For start-ups, patents should be a means to an end, not an end in themselves
Every penny a start-up spends on patents is precious money that cannot be used elsewhere. Those advising early stage businesses need to have that front and centre at all times, argues Orin Herskowitz of Columbia Technology Ventures
In her article in issue 97 of IAM entitled “Why start-ups should get serious about patent protection”, Bridget Diakun correctly observed that patents are incredibly central to many startups and that aligning them to long-term business objectives is an important part of many start-ups’ strategy. However, we IP practitioners also need to always remember that patents are simply a tool - and a specific and finicky one at that - to accomplish a business objective and not merely a goal in and of themselves. Consequently, we need to always ensure that patents are used strategically as a means to accomplish a start-up’s goals.
Sure, in an ideal world with no constraints, creating a patent thicket (through organic discovery or acquisition) could protect a business model from intrusion or copying (if that is the goal). But for most companies, the key to start-up success is raising the capital you need to comfortably get to the next milestone and spending that capital as efficiently and effectively as possible. Much like real estate or marketing, some spending on patents is often useful. However, just as start-ups shouldn’t all build giant headquarters in Silicon Valley or purchase Super Bowl ads with their precious seed funding, filing or acquiring dozens of patents in the early years solely for their own sake would often be a terrible waste of money.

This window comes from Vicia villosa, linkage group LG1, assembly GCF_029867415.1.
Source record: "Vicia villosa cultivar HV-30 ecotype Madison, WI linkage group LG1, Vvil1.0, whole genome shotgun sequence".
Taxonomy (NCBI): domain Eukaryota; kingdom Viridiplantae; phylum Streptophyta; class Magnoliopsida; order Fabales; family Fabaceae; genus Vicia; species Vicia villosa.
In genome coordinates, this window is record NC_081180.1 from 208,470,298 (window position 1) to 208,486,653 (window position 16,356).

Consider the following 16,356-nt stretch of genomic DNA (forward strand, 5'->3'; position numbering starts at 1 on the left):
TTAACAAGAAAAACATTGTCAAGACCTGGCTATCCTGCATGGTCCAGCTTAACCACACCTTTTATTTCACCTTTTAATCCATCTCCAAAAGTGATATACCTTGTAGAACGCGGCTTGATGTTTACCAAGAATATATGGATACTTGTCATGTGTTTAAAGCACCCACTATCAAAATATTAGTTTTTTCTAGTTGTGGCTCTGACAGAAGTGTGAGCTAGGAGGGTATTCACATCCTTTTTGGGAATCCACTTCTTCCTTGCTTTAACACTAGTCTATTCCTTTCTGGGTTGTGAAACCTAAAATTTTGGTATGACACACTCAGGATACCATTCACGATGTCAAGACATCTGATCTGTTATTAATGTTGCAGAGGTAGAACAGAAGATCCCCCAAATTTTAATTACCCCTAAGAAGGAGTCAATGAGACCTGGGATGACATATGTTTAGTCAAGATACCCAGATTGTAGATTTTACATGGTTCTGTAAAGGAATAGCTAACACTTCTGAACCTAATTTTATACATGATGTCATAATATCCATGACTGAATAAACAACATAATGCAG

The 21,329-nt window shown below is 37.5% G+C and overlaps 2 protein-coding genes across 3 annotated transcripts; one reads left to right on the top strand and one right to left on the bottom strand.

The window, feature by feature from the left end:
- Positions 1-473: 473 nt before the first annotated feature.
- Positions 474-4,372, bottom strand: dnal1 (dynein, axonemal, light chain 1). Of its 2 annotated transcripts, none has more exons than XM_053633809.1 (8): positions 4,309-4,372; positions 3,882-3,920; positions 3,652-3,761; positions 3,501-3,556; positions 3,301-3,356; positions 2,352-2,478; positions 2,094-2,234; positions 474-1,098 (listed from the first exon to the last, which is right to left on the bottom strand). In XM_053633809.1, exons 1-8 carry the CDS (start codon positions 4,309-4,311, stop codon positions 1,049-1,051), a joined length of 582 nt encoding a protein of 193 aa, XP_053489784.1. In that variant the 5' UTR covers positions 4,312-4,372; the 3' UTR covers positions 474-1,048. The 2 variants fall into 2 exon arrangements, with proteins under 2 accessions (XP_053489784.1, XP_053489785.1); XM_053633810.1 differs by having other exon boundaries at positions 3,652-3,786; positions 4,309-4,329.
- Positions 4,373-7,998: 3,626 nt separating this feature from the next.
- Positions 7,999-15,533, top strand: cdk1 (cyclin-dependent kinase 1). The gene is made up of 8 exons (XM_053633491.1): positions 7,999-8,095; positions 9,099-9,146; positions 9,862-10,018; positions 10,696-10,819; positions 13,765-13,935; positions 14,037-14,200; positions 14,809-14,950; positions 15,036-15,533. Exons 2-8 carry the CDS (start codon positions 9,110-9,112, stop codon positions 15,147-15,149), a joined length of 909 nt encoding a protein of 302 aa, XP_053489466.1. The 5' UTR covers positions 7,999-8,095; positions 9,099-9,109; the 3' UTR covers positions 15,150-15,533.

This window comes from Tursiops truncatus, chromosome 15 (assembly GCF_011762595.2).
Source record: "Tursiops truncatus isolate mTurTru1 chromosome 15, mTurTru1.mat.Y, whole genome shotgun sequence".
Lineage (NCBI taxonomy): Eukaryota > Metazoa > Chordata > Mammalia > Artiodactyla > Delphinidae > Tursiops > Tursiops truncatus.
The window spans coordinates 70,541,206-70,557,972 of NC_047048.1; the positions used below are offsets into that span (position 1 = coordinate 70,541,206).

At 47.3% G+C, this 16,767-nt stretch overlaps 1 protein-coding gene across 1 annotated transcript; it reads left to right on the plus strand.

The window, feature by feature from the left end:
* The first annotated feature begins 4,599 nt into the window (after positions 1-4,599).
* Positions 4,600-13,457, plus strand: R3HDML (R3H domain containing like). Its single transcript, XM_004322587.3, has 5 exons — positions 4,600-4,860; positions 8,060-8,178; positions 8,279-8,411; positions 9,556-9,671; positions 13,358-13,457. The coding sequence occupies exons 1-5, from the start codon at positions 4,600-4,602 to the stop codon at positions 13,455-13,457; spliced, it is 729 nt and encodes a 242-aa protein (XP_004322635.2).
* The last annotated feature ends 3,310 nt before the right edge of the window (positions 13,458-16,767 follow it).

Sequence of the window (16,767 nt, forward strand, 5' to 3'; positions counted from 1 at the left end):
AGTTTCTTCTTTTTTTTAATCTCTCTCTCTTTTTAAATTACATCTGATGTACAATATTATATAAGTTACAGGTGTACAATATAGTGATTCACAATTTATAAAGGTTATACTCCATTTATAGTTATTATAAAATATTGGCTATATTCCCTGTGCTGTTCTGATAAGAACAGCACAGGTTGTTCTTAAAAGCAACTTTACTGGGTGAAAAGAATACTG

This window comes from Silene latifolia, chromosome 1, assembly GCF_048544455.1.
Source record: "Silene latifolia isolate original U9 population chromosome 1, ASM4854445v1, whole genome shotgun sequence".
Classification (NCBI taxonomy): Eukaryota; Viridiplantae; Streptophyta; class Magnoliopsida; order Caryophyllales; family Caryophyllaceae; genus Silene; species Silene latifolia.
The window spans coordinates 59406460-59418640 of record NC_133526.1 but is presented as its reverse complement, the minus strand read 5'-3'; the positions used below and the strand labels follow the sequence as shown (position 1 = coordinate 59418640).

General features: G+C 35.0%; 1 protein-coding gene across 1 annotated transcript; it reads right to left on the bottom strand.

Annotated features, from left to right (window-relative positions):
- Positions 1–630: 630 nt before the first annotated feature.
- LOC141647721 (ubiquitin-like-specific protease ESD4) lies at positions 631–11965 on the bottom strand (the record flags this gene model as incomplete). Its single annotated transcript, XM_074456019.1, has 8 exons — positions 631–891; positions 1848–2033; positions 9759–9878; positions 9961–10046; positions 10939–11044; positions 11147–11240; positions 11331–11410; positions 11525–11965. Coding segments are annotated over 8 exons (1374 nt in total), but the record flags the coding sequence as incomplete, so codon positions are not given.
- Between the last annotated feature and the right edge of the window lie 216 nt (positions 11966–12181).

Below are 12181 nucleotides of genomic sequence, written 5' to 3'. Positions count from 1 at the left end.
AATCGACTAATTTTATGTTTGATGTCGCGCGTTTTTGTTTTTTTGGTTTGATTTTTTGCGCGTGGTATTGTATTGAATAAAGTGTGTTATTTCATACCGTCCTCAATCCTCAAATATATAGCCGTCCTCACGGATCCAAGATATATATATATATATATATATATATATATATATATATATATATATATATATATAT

Thus, it is key to figure out the objectives for each specific start-up, both in the long-term and at their stage of growth, and then match their capital expenditure and business strategy accordingly.
In our Columbia University class “IP for Entrepreneurs”, Jeff Sears (Columbia’s chief patent counsel) and I teach student and faculty entrepreneurs the central role that patents play in many “tough tech” start-ups.
A number of start-ups that come out of university research labs have similar characteristics:
- they are based on fundamental innovations emerging from federally-funded basic research, the so-called “eureka” moments;
- they often are truly transformative and discontinuous in nature, with the potential to revolutionise an industry; and,
- in many fields, they will require long years and tens or hundreds of millions of dollars to fulfill their market potential.
For these inventions - especially in industries such as biopharma, medical devices, energy, advanced materials, certain software fields and IT hardware - it is critical that the university and the start-up secure strong and broad patents to the core discovery. Without rigorous and defensible IP, investors or industry will not be willing to back a high-risk start-up over so many years. If costly inventions can simply be taken or copied by others, capital will be impossible to raise or may even be withdrawn.